An FDA-funded study may be a precursor to U.S. registries for tracking real-world outcomes. In Congress, another try at a device tax repeal is afoot.
Researchers from Kaiser Permanente, Weill Cornell Medical College, and worldwide registries are voicing the importance of tracking the safety and effectiveness of medical devices through the use of device registries.
Most Americans use a medical device during their lifetimes, and it has been estimated that tens of millions will receive an implantable device. But public health and regulatory agencies are unable to track these devices once they are bought or used by a patient. The lack of a registry makes it difficult for the medical community and patients to gain accurate, evidence-based information for assessing comparative outcomes or for tracking recalls after implantation
In a supplement published in the December 2014 issue of the Journal of Bone & Joint Surgery, Kaiser Permanente and Weill Cornell took the lead in analyzing data from seven registries in the International Consortium of Orthopaedic Registries (ICOR), focusing on the performance and safety of hip and knee implants and the risk of surgical revision. The registries that were studied included those maintained by Kaiser Permanente and Health East, a Minnesota-based system of hospitals and primary care clinics, along with registries in Australia, Italy, Norway, Spain, and Sweden—all seven being ICOR members.
The findings of the FDA-sponsored study stress the importance of registries and unique device identification (UDI) implementation for postmarket surveillance of medical devices in the United States and worldwide. Prior research has found that electronic health record systems cannot identify devices and link them to an individual patient’s outcome data, but registries can.
For the FDA, which has made the development of device registries and the creation of a UDI system for medical devices a priority, the study provides a basis for how registry evidence can be used. The agency plans to develop a national medical device registry and guidelines on governance and other processes.
Minnesota U.S. Rep. Erik Paulsen plans to file another bill to roll back the 2.3% medical device tax. Paulsen, a Republican, co-introduced the bill with Wisconsin Democratic Rep. Ron Kind on Jan. 7.
Previous attempts to eliminate the levy generated widespread support in the House but were never brought to a vote in the Senate. The excise tax on sales of medical devices sold in the United States was written into the ACA to support Medicaid expansion for uninsured Americans and took effect in January 2013. The tax applies to a wide range of medical items, from bedpans to pacemakers, and has been projected to raise about $30 billion a year over 10 years. Proponents say that killing the device tax would spur hospitals and insurers to demand relief from taxes or spending cuts they accepted under the ACA—possibly jeopardizing funding of ACA initiatives over the next decade.
For their part, device manufacturers are unsure which products are subject to the tax. Mobile health apps and software, in particular, are a source of confusion. It is unclear whether they are subject to the excise tax once they are approved by the FDA and on the market.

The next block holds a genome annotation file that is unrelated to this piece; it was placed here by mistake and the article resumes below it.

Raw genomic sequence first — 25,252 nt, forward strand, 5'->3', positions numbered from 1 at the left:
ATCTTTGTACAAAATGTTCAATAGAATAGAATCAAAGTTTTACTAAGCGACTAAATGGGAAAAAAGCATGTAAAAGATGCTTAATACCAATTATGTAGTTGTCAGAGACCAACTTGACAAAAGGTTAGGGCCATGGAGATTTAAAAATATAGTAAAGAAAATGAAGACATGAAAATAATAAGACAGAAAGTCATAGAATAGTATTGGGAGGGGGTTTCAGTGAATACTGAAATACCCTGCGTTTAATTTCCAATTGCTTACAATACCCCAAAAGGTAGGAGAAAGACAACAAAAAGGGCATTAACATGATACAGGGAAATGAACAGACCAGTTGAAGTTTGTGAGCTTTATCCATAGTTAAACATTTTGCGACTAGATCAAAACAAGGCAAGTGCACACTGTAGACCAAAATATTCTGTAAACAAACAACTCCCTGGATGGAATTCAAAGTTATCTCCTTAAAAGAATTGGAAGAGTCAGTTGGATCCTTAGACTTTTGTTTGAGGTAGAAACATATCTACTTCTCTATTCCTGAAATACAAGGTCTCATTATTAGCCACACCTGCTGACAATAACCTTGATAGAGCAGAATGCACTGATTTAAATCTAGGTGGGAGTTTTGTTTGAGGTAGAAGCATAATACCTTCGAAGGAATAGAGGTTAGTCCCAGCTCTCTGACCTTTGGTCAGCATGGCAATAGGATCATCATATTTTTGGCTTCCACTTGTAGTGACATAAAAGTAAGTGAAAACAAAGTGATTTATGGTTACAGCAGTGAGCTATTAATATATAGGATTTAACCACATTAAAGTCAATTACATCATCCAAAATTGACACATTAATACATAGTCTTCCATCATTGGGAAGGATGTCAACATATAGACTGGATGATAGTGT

CancerNetwork.com has released its list of the 10 Best Oncology Apps for oncologists. Some of the apps are free while others are subscription-based or carry a download fee:
CancerNetwork.com also named its “app to watch”: OhMD, which facilitates secure texting between physicians and patients. The app requires that the physician’s organization adopt it for use. The app’s developers say it will help providers meet the messaging criteria of stage 2 of the CMS’s meaningful use requirements.
A survey by A&D Medical found that consumers are eager to use wireless wearable medical devices to monitor weight and blood pressure. Of more than 2,000 participants, 74% of men ages 55 to 64 and 73% of women ages 18 to 34 were concerned about their weight. Experts have noted that those who wear medical devices are usually young and healthy; older individuals with health problems like hypertension are not enthusiastic adopters, primarily because of cost.
As wearable devices carrying private medical information become more common, regulators are trying to come up with realistic privacy-protection mechanisms.
|Selected FDA medical device approvals, Dec. 5, 2014–Jan. 5, 2015|
|Date||Manufacturer||Device name||Use and notes|
|Dec. 8, 2014||Johnson & Johnson/DePuy Synthes||VEPTR/VEPTR II vertical expandable prosthetic titanium rib devices||Treatment of thoracic insufficiency syndrome (chest, spine, and rib deformities in children). The devices were previously available only under humanitarian device exemption regulations.|
|Dec. 10, 2014||Cianna Medical||SAVI SCOUT Surgical Guidance System||Real-time audio/visual indicators help surgeons to target tissue during lumpectomy and excisional biopsy procedures.|
|Dec. 11, 2014||MP Biomedicals||HTLV Blot 2.4||First confirmatory assay for human T-cell lymphotropic virus. Distinguishes between HTLV-I and HTLV-II.|
|Dec. 15, 2014||diaDexus||PLAC test||Measures Lp-PLA2 (lipoprotein-associated phospholipase A2). First non-LDL blood screening to predict a patient’s risk of coronary heart disease and ischemic stroke.|
|Dec. 16, 2014||Cerus Corporation||Intercept Blood System||Pathogen-reduction system for use in preparing plasma to reduce risk of transfusion-transmitted infections.|
|Dec. 19, 2014||Myriad Genetics||BRCA Analysis CDx||Companion diagnostic to confirm eligibility for olaparib (Lynparza) in patiwnts with advanced ovarian cancer (see Biologics in Development, page 16).|
|Jan. 5, 2015||Medtronic||IN.PACT Admiral drug-coated balloon||Pacitaxel-coated balloon to prevent scar tissue from forming around leg treatment site in patients with peripheral artery disease.|
|Sources: FDA, manufacturers’ news releases|